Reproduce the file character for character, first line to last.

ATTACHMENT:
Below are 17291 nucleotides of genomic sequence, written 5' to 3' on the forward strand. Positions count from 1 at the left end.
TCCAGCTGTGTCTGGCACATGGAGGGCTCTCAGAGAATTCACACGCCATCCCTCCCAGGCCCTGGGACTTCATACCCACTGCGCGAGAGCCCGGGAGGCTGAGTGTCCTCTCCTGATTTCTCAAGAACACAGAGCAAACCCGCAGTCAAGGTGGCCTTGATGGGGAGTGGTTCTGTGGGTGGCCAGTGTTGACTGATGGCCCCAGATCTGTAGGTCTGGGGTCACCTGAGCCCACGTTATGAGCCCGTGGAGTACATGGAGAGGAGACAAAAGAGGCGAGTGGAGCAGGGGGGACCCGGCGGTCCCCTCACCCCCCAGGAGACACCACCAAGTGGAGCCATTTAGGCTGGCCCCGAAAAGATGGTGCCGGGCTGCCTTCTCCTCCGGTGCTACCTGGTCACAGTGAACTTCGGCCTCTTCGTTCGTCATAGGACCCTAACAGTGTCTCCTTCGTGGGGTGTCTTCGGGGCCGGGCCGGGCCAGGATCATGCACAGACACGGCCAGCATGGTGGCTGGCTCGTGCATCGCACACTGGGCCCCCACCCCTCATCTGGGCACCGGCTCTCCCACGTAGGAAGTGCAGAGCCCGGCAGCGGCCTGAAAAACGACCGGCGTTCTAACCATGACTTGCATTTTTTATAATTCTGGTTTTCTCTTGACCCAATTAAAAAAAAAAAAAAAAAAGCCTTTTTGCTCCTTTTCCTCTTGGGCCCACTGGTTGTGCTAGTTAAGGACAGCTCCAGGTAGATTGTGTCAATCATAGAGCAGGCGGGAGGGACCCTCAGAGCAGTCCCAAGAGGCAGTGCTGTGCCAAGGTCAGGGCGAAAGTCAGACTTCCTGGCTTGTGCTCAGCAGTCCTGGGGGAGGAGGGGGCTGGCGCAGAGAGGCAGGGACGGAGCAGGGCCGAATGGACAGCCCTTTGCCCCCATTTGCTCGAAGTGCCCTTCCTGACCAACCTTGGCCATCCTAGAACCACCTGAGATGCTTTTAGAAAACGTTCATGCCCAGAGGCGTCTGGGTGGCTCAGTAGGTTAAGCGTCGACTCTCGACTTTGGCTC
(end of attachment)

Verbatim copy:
Below are 17291 nucleotides of genomic sequence, written 5' to 3' on the forward strand. Positions count from 1 at the left end.
TCCAGCTGTGTCTGGCACATGGAGGGCTCTCAGAGAATTCACACGCCATCCCTCCCAGGCCCTGGGACTTCATACCCACTGCGCGAGAGCCCGGGAGGCTGAGTGTCCTCTCCTGATTTCTCAAGAACACAGAGCAAACCCGCAGTCAAGGTGGCCTTGATGGGGAGTGGTTCTGTGGGTGGCCAGTGTTGACTGATGGCCCCAGATCTGTAGGTCTGGGGTCACCTGAGCCCACGTTATGAGCCCGTGGAGTACATGGAGAGGAGACAAAAGAGGCGAGTGGAGCAGGGGGGACCCGGCGGTCCCCTCACCCCCCAGGAGACACCACCAAGTGGAGCCATTTAGGCTGGCCCCGAAAAGATGGTGCCGGGCTGCCTTCTCCTCCGGTGCTACCTGGTCACAGTGAACTTCGGCCTCTTCGTTCGTCATAGGACCCTAACAGTGTCTCCTTCGTGGGGTGTCTTCGGGGCCGGGCCGGGCCAGGATCATGCACAGACACGGCCAGCATGGTGGCTGGCTCGTGCATCGCACACTGGGCCCCCACCCCTCATCTGGGCACCGGCTCTCCCACGTAGGAAGTGCAGAGCCCGGCAGCGGCCTGAAAAACGACCGGCGTTCTAACCATGACTTGCATTTTTTATAATTCTGGTTTTCTCTTGACCCAATTAAAAAAAAAAAAAAAAAAGCCTTTTTGCTCCTTTTCCTCTTGGGCCCACTGGTTGTGCTAGTTAAGGACAGCTCCAGGTAGATTGTGTCAATCATAGAGCAGGCGGGAGGGACCCTCAGAGCAGTCCCAAGAGGCAGTGCTGTGCCAAGGTCAGGGCGAAAGTCAGACTTCCTGGCTTGTGCTCAGCAGTCCTGGGGGAGGAGGGGGCTGGCGCAGAGAGGCAGGGACGGAGCAGGGCCGAATGGACAGCCCTTTGCCCCCATTTGCTCGAAGTGCCCTTCCTGACCAACCTTGGCCATCCTAGAACCACCTGAGATGCTTTTAGAAAACGTTCATGCCCAGAGGCGTCTGGGTGGCTCAGTAGGTTAAGCGTCGACTCTCGACTTTGGCTC